The world economy continues to be dominated by the economic crisis. However, the worst appears to be over. A slight upturn set in towards the middle of the year. Based on our estimates, the OECD member states’ real economic output rose by 0.4 % from the second to the third quarter of 2009. The economic slump also bottomed out in the Eurozone. This region is expected to have grown its gross domestic product (GDP) for the third quarter by 0.3 %. Comparing GDP for the first nine months of 2009 with the corresponding prior-year figures results in a decline of 4.6 % in the Eurozone. Germany has been especially hard hit by the recession, owing to the high significance of exports and domestic investment in plant and machinery. Economic output in this country was down an estimated 6 % on the level recorded in the first nine months of 2008. However, the number of positive economic indicators increased in the third quarter. The German ifo business climate index for the processing industry has improved steadily since June, and utilisation of existing plant capacity is increasing again. In the UK, the decline in consumer spending has slowed. Industrial production displayed moderate signs of recovery in the third quarter. UK GDP in the nine-month reporting period was approximately 5 % down year on year. Our Central Eastern European markets have recently seen industrial production stabilise, with Poland posting growth. Polish economic output is likely to have been marginally higher in the period under review than in 2008, due to the country’s robust domestic economy. The Czech Republic and Hungary have a greater dependency on exports. Less stimulus was provided by domestic demand in these countries. Based on our estimates for the first nine months of 2009, Czech and Hungarian GDP were 5 % and 7 % down on last year’s corresponding level.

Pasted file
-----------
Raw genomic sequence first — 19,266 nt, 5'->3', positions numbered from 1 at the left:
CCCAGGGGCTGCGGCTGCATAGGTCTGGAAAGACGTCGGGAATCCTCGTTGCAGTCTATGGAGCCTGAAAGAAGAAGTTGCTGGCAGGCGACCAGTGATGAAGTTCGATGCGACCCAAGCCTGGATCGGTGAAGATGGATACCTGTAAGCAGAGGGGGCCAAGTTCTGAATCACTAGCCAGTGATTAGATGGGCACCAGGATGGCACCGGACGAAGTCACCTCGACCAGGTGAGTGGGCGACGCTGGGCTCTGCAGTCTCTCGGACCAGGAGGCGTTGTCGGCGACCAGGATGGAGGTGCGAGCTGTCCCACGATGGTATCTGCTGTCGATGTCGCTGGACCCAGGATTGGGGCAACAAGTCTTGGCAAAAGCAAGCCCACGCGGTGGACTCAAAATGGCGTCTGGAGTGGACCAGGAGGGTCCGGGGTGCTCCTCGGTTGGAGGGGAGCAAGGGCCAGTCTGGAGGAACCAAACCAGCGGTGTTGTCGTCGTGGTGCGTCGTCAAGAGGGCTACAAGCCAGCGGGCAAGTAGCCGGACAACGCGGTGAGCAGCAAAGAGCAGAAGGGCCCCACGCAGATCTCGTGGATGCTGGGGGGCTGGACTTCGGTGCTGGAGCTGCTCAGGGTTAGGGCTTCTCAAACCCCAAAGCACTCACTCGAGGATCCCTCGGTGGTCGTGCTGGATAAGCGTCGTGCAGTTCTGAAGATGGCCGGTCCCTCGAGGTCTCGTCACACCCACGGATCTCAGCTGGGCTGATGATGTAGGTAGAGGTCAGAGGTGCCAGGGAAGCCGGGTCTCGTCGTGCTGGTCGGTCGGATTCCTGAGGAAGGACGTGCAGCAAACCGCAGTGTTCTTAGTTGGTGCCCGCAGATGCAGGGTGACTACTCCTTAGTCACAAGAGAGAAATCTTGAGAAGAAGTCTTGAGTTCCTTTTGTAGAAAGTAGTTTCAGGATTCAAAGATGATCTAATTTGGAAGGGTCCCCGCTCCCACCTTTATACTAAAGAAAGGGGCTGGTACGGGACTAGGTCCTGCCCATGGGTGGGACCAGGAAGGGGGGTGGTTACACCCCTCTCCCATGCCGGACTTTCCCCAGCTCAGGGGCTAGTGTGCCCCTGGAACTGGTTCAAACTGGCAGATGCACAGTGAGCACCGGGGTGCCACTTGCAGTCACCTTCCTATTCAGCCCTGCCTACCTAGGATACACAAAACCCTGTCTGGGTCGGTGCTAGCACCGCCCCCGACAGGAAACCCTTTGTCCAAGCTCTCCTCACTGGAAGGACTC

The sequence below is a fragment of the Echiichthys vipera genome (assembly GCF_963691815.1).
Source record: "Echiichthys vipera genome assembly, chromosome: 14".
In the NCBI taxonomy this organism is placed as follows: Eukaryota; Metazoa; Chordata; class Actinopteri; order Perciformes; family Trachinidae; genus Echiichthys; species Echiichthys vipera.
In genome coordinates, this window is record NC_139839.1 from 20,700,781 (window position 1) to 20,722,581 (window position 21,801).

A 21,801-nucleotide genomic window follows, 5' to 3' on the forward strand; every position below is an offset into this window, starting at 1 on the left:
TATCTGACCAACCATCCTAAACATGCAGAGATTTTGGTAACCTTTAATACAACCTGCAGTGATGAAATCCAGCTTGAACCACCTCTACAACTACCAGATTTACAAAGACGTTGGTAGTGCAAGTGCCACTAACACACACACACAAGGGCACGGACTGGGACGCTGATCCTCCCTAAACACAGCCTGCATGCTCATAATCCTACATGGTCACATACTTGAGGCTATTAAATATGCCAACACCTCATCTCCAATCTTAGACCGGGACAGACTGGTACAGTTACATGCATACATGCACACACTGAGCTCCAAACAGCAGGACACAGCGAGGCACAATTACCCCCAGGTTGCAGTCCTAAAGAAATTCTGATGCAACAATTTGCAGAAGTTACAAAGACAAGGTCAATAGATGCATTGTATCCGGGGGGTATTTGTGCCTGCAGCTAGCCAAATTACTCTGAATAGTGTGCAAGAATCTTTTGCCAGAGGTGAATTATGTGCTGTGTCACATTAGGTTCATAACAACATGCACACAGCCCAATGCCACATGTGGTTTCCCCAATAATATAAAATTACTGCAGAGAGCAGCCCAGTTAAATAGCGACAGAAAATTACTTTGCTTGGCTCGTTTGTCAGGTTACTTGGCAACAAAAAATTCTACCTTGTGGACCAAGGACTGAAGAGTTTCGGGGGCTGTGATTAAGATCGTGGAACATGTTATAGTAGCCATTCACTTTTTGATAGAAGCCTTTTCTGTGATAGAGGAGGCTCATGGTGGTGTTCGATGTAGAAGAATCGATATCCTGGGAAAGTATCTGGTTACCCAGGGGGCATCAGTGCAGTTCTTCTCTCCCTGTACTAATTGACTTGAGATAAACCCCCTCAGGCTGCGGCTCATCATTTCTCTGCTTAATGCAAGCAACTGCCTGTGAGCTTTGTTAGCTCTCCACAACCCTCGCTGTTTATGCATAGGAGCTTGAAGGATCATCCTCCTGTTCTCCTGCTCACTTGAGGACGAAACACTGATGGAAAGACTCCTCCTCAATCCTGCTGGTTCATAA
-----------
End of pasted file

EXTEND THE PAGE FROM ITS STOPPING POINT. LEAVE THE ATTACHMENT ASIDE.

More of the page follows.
Economic slump bottomed out